PARIS: The war in Ukraine made its mark on Paris's traditional Bastille Day military parade on Thursday as France honoured its eastern European NATO allies, reports AFP.
French troops deployed close to Ukraine since the Russian assault in February had a special place at the event, attended by President Emmanuel Macron, his government and French and foreign dignitaries.
"The idea is to highlight the strategic solidarity with our allies."
Almost five months after Russia invaded Ukraine, the parade on the Champs-Elysees opened with the presentation of the national flags of nine allied guest countries, most of them neighbours of Ukraine or Russia: Estonia, Latvia, Lithuania, Poland, the Czech Republic, Slovakia, Hungary, Romania and Bulgaria.
Troops representing France's contingent on NATO's eastern flank were next. Paris expedited the deployment of 500 troops to Romania days after the Russian attack on Ukraine, and has signalled its readiness to boost numbers if needed.
France also participates in ground and air operations in Estonia, and has sent Rafale fighter jets to bolster Poland's air defences.
Macron's increased military commitment to eastern Europe coincides with a reduction in French troops in Africa's Sahel region. Paris will have no more than 2,300 troops stationed there by the end of the summer, down from more than 5,000 a year ago.
On Wednesday, Macron asked the defence ministry to come up with a revision of the next procurement plan running to 2030.
"At a time when conflicts are intensifying, we must raise our targets," he said at a defence ministry event.
"Our operational target for 2030 must be revised to improve our capacity to meet the challenge of any return of a high-intensity conflict," he said.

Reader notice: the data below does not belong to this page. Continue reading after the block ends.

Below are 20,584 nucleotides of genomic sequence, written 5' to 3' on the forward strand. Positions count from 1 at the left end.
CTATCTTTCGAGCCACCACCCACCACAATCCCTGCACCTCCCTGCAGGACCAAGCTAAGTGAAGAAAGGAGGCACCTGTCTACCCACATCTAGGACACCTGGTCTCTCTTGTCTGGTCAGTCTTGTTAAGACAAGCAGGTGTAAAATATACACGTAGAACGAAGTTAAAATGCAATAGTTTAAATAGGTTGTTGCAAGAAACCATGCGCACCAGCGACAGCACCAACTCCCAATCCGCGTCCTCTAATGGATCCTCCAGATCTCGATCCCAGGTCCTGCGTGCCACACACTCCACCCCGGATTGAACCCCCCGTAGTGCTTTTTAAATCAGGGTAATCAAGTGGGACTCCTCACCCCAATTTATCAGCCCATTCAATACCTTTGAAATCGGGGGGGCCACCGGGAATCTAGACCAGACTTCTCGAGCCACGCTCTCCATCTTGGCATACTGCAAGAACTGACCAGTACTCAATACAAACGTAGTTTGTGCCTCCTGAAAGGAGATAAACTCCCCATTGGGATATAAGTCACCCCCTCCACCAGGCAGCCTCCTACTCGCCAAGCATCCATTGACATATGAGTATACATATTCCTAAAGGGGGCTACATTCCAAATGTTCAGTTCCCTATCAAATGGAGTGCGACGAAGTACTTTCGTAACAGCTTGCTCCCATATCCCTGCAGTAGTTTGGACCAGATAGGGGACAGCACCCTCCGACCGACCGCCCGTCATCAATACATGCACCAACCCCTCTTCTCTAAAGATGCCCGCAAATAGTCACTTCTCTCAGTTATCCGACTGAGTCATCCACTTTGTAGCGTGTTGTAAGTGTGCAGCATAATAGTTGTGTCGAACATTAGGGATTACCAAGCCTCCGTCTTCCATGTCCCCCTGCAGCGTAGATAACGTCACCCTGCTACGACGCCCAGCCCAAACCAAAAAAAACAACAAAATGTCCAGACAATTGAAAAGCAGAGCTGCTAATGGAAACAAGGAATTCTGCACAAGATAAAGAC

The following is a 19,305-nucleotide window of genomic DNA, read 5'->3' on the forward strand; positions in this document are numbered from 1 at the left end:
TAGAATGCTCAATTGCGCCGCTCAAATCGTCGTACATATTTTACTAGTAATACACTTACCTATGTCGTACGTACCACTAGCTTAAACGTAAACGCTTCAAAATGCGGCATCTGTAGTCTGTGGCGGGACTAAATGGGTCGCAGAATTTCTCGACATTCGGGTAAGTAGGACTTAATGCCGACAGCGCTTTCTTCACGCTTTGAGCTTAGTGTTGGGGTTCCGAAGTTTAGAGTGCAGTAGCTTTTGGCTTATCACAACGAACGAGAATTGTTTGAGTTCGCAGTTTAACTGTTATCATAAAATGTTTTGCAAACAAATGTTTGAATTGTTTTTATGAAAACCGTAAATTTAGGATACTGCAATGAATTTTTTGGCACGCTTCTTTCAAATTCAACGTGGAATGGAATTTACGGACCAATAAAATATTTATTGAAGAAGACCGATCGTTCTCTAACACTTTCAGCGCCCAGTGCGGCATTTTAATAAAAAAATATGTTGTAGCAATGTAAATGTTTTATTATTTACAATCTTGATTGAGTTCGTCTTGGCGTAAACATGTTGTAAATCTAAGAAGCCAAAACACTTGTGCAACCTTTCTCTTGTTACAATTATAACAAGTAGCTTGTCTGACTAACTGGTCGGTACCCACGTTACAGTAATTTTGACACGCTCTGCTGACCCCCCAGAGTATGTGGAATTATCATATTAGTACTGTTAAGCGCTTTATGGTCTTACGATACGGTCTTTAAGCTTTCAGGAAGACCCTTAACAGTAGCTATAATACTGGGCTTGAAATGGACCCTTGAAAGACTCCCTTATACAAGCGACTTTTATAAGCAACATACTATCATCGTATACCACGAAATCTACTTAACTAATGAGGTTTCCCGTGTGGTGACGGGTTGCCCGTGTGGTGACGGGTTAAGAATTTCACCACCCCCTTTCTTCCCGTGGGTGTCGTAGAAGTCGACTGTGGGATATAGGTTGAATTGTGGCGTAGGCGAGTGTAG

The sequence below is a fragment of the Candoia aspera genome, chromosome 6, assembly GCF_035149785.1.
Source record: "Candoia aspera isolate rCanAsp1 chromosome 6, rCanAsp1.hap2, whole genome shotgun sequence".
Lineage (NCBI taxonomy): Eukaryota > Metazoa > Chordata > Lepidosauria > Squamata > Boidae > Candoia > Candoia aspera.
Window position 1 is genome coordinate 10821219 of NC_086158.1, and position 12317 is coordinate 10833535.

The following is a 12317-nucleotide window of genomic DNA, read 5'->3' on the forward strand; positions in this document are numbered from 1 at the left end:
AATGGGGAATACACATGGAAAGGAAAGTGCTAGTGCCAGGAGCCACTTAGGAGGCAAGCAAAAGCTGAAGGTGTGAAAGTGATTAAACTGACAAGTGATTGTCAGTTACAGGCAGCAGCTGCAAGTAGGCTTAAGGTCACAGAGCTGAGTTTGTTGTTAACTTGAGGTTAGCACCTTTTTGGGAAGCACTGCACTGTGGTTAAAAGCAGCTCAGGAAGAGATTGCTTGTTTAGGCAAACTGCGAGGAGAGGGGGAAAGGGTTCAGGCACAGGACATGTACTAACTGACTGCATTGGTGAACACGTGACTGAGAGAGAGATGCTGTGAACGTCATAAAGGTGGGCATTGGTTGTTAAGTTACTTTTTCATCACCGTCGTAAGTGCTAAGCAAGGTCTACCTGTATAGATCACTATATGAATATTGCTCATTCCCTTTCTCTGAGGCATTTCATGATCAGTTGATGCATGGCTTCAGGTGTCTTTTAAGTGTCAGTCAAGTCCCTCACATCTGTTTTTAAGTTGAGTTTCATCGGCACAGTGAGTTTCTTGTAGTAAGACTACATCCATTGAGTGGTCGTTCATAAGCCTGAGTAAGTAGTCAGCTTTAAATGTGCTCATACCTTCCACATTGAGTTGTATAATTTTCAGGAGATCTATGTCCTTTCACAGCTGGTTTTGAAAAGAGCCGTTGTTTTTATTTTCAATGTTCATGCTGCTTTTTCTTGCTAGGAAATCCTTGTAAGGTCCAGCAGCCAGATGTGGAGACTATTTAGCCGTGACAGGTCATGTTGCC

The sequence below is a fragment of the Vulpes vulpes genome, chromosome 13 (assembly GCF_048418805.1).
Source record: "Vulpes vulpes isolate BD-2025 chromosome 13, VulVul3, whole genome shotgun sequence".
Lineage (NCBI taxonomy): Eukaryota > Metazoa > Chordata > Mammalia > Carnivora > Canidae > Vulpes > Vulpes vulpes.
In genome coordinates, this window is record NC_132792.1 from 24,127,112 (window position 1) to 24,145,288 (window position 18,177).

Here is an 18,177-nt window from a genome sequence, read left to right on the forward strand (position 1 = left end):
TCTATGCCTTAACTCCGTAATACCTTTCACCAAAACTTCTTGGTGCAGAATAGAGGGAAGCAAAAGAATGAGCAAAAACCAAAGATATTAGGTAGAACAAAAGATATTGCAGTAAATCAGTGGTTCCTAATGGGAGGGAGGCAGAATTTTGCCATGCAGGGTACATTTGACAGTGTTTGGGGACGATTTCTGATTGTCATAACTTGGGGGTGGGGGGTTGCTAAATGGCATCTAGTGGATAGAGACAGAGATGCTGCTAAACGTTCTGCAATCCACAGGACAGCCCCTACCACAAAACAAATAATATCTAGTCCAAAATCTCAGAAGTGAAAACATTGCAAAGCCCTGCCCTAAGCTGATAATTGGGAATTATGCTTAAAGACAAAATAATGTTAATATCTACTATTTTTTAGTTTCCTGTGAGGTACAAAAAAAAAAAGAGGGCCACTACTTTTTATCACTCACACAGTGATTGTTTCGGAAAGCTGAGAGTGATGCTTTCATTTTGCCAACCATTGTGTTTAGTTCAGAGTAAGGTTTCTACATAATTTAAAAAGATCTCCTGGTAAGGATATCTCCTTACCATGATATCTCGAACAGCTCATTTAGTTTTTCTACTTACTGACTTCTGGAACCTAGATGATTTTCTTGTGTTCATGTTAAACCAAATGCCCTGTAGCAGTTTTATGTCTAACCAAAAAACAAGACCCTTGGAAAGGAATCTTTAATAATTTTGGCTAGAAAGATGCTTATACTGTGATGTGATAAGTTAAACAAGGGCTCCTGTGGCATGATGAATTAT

The ongoing war in Ukraine has revealed gaps in the military capabilities of France which, like several other western countries, has been sending aid and hardware to Ukraine which, however, says it needs far more.
The current shift to artillery warfare in Ukraine especially has highlighted France's lacking capacity to produce large amounts of ammunition quickly.
The July 14 parade marks the anniversary of the 1789 assault by rebels on the Bastille, then a prison, an event that is credited with kicking off the French Revolution.
It is an annual opportunity to showcase France's latest military hardware, in a spectacular setting attended by many thousands of spectators lining the Champs-Elysees, and viewed by millions more on TV.
Some 6,300 took part in Thursday's parade, 5,000 of whom were on foot.
There was a respite from a severe heatwave engulfing France in recent days, with temperatures dropping to a manageable 25 Celsius in central Paris, much to the relief of the marchers in full uniform.
The show involved 64 planes, 25 helicopters, 200 horses and 181 motorised vehicles.
The air force demonstration, the parade's most spectacular part, included aircraft from European allies and the Patrouille de France fighter jet squadron -- already seen flying over the Cannes Film Festival this year for the world premiere of "Top Gun: Maverick" starring Tom Cruise.
Their roar could be heard even from far away as they released smoke, drawing the French flag's blue-white-red colours across the sky.
The Reaper drone, used in the Sahel in the hunt for jihadists, made its first Bastille Day appearance.
Like countless other cities across France, Paris has scheduled gigantic fireworks after nightfall.
But some, like Nimes in southwestern France, have cancelled the event because of a high fire risk brought on by unseasonal heat.